For all meat eaters out there, a great little spot to try some alpaca meat, or just delicious beef, if the thought of alpaca meat does not appeal to you, is “Seladonia’s Mesa”. It has great reviews of TripAdvisor and did not disappoint. It is a very small, family run establishment so expect a long waiting time and everything to be served by children, but food was worth the wait. This was a time when I chose meat and had one of the traditional dishes – Lomo Saltado – sort of a beef stir fry with roasted peppers, tomatoes, onions and herbs, accompanied by rice and potato chips. Since that first Lomo Saltado I had there, all the others I have tired, have never seemed that good.
We always have a burger in every country we visit, it might be like a tradition of ours. Of course, lately it is a vegetarian burger for me, which can be a bit of a hit and miss. “Fuego” is rumoured to be one of the best burger places in Cusco. My vegetarian burger there was a disappointment with a completely tasteless patty, but the coleslaw that came with it was great. Carl had some chicken dish, which he really enjoyed and despite the bad burger, it seemed a good place to eat with many options and really good service. Tip, get the onion rings to share – it is a massive portion and comes with two dipping sauces, we could not finish ours. They also have many interesting craft beers and few on the tap. The beers were quite expensive though.
For the times, when the traditional cuisine just does not do it, asian flavours save the day. Both of us are big fans for asian food, so it was a pleasant surprise to find that there are many places around Cusco, serving Chinese, Japanese, Korean and Thai. One of the best places was BOJOSAN – a japanese udon bar, specialising, well, in Japanese Udon noodles with a dashi soup. You can choose from beef, chicken, pork, shrimp or seaweed. I found it funny that the food was made by a french chef who has settled in Peru now. What a clash of different cultures. I also tried Japanese tea for the first time – a green tea with a hint of roasted rice, it was an interesting flavour experience. The soup came in a massive bowl and left us full and happy.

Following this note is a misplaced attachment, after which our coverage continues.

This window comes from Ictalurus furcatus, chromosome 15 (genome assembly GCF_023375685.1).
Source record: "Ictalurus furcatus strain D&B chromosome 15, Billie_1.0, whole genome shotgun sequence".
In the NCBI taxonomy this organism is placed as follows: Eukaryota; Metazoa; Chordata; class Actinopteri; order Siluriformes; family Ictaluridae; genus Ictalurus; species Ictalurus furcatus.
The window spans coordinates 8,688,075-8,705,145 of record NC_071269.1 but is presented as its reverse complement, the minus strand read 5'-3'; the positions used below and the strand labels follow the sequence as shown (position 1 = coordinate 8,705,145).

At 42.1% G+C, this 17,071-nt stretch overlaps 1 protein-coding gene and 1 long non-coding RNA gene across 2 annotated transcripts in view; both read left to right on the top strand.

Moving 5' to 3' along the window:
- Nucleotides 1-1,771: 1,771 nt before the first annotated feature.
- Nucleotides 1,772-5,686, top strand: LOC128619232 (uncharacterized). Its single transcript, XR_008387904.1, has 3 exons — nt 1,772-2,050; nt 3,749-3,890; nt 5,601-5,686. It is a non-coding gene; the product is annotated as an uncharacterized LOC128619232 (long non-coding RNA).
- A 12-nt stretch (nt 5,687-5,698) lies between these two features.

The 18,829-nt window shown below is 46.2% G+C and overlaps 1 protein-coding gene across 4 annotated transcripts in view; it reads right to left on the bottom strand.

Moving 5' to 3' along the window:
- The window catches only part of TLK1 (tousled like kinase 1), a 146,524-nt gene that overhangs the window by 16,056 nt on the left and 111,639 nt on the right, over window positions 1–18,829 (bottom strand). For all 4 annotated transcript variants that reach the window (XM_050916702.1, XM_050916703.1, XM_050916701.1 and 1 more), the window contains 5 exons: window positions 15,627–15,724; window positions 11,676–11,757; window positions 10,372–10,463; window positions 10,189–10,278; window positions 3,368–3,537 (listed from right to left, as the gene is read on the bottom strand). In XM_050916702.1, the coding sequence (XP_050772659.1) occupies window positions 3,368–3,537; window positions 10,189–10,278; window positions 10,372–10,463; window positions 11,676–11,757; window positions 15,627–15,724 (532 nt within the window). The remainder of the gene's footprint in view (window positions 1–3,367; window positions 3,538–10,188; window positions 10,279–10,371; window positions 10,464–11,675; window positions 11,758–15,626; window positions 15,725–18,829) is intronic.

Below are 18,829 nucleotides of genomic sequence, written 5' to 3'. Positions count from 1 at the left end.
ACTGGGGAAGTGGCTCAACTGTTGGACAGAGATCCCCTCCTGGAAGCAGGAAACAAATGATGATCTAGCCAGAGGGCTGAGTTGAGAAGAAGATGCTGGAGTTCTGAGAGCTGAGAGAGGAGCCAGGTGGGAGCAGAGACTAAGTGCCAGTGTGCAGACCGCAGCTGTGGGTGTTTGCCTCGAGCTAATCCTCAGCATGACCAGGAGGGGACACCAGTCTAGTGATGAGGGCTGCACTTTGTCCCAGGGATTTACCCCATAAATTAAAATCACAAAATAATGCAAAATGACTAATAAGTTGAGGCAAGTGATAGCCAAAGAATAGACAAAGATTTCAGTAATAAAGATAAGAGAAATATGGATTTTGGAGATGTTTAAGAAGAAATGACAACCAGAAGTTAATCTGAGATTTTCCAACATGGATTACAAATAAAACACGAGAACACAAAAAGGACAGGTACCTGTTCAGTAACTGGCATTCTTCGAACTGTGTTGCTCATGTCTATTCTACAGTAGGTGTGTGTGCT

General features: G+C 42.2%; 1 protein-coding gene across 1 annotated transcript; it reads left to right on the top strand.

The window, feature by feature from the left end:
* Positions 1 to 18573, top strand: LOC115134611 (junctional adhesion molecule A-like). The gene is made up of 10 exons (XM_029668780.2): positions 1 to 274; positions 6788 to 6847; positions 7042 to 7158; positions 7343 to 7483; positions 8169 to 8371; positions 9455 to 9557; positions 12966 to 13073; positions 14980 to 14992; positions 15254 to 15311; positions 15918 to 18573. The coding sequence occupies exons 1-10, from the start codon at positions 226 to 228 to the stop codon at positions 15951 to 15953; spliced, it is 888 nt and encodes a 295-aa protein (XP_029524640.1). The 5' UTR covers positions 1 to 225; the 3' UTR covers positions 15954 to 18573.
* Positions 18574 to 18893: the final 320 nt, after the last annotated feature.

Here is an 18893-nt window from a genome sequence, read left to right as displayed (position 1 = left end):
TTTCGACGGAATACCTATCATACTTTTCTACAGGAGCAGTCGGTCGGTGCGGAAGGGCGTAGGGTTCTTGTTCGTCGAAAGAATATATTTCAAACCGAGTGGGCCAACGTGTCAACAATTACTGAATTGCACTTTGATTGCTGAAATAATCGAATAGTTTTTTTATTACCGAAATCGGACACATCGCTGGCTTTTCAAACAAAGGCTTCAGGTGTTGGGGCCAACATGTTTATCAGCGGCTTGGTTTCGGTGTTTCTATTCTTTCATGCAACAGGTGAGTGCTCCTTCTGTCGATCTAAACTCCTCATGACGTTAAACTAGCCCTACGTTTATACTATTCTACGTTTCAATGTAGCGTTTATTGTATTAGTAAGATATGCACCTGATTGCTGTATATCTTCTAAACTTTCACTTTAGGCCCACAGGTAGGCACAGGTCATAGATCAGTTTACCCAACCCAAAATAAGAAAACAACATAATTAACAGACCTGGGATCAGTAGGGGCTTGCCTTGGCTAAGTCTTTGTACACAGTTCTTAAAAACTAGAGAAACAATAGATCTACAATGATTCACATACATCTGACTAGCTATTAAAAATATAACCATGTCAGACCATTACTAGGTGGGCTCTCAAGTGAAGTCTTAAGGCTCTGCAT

I did not take a picture until the bowl was half empty – it was massive
I should not forget the pizza time. I am not a big pizza fan myself, but Carl loves it, so there was a fair share of pizza places we visited. We always look out for a proper pizza oven and Kukuli’s certainly used theirs. It was a small unassuming place, but even I had to admit that pizza there was incredible, with a super thin base and tasty toppings. I chose the vegetarian version, of course, and I savoured every little bit. There are many options available, but you can tailor it to your individual needs.
My veggie goodness with crusty sides, cooked to perfection
For sandwich lovers, Pankracio is a great little spot serving massive sandwiches. They offer only three options – Lomo Saltado filling, Chicharron (crispy chicken) and a vegetarian one with lots of avocado, tomato slices, salty cheese and some basil. Those are not really sandwiches, but massive baps of crusty bread that will keep you full for hours and cost 12.50 soles each.
After all this food madness, it is no surprise that cravings for something sweet kick in. We both love crepes and always try to find some anywhere we are visiting. By an accident we stumbled upon Qucharitas – a tiny little place, serving all sorts of sweet stuff – filled pancakes, brownies, ice cream, milkshakes and coffee. We chose filled pancakes, of course, and were not disappointed. The place itself is colourful and serving staff are great and will recommend things to you, if you are confused by all the numerous options.
Pancake with condensed milk and bananas – a firm favourite of mine
There were many other great places we had food at, but these were my favourites. If in doubt, TripAdvisor is a good place to look for some reviews, and even though Carl hates it, whenever I chose some spot, based on reviews, it did not dissapoint. As a rule of thumb, be careful of the many places, where the staff will stand on the street and try to suck you in, even walking after you, trying to convince you it is the best place in Cusco. It is all aimed at tourists and we stuck to the opinion, if the place serves good food, it should speak for itself, rather than trying to convince you to go in. In general, it proved to be true.
Don’t be scared to try out street food and dishes at local markets. They might not look fancy, but you might be rewarded with great new flavours. On this note, I cannot recommend something called choclo, enough. We bought them from a street vendor on our way down from visiting Cristo Blanco, and it some some sort of deep fried pastry made from Peruvian corn with added cheese.
Happy corn munching face
Peru will certainly stay in my mind for all the great food I have had there and it will definitely take some time to shed the pounds I have gained, but it has been well worth it and I am sure I will try to recreate many dishes at home, maybe with an exception of the roasted guinea pig, they favour so much here. If you ever get yourself down there, forget the diets, forget the possibility of getting some travelling sickness, just enjoy!